Way too often, we talk ourselves into the living with limits — limits that are self-created and unnecessarily perpetuated. A recent conversation with a couple I’ve known for a very long time brought this to mind.
Intellectually gifted, their son applied to and was accepted into a prestigious private high school — the school of his dreams and one of his parents said they wanted him to be able to attend. BUT, they said, "We just can’t come up with the additional money required to cover our portion of fees and tuition."
They needed an additional $4000.00 for the first year. I asked, "Could you cut expenses by $400.00 per month? If you can find the money in your monthly budget, consider asking the school if a monthly payment arrangement would be acceptable. That way, you don’t have to come up with it all at once."
Immediately, they said, "Oh, no. We can’t find that kind of money in our budget. I guess he just won’t be able to go to that school, after all. It’s a shame. He’s worked so hard and deserves to have all the opportunities that will come his way because he went to this wonderful school. But, I don’t see a way to pull the money together."
Given that they initiated the conversation with me, I felt free to pushed a bit, offering some practical suggestions. I made several suggestions to the mother. She could do her own nails — manicure and pedicure — estimating that would net about $100 per month. She could also do her hair herself instead of going to the hairdresser twice monthly. The savings there could be as much as $125. Those ideas alone could put the family a little more than half way towards the $400 needed.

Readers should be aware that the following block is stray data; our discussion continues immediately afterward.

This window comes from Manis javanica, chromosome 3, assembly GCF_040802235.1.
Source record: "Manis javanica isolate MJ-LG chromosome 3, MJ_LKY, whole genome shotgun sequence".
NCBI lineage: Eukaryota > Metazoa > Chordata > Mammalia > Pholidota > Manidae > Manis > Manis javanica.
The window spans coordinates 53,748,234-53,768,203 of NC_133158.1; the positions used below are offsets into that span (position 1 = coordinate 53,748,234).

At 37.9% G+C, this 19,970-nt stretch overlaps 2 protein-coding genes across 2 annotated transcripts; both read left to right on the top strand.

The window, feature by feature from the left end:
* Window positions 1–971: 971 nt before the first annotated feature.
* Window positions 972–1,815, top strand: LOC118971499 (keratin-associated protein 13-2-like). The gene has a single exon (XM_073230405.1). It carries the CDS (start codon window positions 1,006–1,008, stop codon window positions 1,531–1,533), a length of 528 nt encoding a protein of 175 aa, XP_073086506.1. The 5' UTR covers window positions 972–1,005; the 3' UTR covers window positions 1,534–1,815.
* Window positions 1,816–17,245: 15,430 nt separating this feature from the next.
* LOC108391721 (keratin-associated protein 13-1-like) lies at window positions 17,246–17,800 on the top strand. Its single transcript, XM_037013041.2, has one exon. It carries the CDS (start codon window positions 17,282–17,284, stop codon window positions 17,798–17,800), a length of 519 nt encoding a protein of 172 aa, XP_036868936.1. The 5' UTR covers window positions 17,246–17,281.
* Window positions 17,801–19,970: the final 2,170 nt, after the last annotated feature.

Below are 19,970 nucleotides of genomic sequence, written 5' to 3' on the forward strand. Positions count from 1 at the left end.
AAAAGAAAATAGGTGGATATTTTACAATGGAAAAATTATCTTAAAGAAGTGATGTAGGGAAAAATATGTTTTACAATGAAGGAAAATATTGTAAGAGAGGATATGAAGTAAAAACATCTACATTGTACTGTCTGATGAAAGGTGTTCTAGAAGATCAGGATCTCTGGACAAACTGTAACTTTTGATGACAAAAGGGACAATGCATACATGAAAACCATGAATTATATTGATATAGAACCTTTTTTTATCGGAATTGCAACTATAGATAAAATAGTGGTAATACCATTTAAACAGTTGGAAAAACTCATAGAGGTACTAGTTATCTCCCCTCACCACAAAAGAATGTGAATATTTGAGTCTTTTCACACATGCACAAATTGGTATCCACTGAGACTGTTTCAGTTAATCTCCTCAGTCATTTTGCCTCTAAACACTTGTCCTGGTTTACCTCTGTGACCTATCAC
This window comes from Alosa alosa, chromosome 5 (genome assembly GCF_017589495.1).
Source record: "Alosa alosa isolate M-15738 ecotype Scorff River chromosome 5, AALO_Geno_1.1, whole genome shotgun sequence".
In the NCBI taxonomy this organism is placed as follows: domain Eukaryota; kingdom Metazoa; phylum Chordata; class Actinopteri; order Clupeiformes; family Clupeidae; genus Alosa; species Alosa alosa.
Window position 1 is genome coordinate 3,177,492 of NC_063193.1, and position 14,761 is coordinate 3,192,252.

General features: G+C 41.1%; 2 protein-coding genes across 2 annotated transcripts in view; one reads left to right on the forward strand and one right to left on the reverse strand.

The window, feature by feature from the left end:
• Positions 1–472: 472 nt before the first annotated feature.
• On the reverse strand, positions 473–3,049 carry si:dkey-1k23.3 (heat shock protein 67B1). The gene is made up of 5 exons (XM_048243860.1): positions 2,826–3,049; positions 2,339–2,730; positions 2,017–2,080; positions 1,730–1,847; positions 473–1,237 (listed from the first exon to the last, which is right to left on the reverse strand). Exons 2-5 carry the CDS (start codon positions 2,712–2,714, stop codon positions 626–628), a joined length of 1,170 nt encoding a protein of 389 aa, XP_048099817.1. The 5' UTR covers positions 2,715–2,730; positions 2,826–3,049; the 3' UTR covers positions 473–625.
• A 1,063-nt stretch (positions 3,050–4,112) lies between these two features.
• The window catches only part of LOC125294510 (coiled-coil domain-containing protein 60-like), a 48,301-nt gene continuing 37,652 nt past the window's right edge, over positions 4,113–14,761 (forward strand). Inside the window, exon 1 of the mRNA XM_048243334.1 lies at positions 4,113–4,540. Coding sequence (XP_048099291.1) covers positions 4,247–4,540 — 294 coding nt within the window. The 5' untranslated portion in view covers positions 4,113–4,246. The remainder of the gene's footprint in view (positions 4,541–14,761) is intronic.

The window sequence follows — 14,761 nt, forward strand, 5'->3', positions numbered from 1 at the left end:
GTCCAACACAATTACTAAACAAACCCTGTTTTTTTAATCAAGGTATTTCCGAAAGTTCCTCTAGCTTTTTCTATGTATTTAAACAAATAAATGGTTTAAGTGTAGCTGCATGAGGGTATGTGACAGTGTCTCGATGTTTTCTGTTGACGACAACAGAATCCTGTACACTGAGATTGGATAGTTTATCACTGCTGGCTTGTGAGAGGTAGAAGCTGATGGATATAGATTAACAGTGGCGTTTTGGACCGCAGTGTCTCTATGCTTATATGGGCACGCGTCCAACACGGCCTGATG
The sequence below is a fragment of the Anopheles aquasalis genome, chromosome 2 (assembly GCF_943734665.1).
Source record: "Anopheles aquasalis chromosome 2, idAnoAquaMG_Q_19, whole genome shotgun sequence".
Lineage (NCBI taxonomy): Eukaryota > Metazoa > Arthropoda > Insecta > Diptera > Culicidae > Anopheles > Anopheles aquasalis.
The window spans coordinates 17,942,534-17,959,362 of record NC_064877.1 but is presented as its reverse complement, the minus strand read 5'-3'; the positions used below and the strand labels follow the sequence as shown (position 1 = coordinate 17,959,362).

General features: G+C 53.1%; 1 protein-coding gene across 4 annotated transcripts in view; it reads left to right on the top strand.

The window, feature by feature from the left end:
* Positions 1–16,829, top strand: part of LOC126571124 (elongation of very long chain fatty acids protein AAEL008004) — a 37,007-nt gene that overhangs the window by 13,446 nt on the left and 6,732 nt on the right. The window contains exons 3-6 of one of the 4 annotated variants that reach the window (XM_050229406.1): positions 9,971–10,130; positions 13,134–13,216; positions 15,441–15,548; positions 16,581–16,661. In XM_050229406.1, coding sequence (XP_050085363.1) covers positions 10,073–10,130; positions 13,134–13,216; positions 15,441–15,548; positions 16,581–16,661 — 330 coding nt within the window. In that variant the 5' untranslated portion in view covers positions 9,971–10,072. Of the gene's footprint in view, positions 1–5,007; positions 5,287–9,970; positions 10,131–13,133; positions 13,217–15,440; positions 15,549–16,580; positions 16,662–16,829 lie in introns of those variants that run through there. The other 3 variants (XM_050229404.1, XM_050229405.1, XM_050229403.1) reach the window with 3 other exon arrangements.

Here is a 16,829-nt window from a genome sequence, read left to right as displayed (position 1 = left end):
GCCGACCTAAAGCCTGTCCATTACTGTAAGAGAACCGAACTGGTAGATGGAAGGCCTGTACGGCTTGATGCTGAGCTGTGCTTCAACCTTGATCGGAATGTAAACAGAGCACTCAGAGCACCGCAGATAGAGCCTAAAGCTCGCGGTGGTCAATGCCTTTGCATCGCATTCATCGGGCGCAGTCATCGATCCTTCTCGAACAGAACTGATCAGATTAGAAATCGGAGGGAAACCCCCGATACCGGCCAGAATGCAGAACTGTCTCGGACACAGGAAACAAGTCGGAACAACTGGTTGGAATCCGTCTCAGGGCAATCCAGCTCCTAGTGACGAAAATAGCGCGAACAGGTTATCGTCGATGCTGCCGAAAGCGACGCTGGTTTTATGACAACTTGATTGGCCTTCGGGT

Turning to the father, I suggested he give up his basketball season ticket package and opt to attend a game or two instead of ten. That change could add an average of over $100 per month to the coffers.
Add in fewer meals out and they would have more than the money required to fund a great educational opportunity for their talented son.
Each of the suggested changes could seem like a sacrifice — like giving up something. In fact, if the family follows-through with this plan, they will give up some things they’re accustomed to enjoying. But, in this case, they give them up for something they want more. In this way the give is not a sacrifice — but a change, a reprioritization of how resources are used. This family, like so many of us, stuck and unable to see clearly, needed help finding a way to move beyond the boundary limited thinking defined.
While I talked with the family about money, to be clear, I’m not a financial advisor. I’m simply a person who is interested in helping people find a way to move beyond the, “No. I can’t,” they have at the ready and get to, “Yes, I can!”
To which worthy dreams and goals have you said, "No, I can't?" Are you willing to change your mind, broaden your perspective, and if necessary, make a short-term “sacrifice” in order to create conditions that make, “Yes, I can” a real possibility when it comes to what’s truly important to you?
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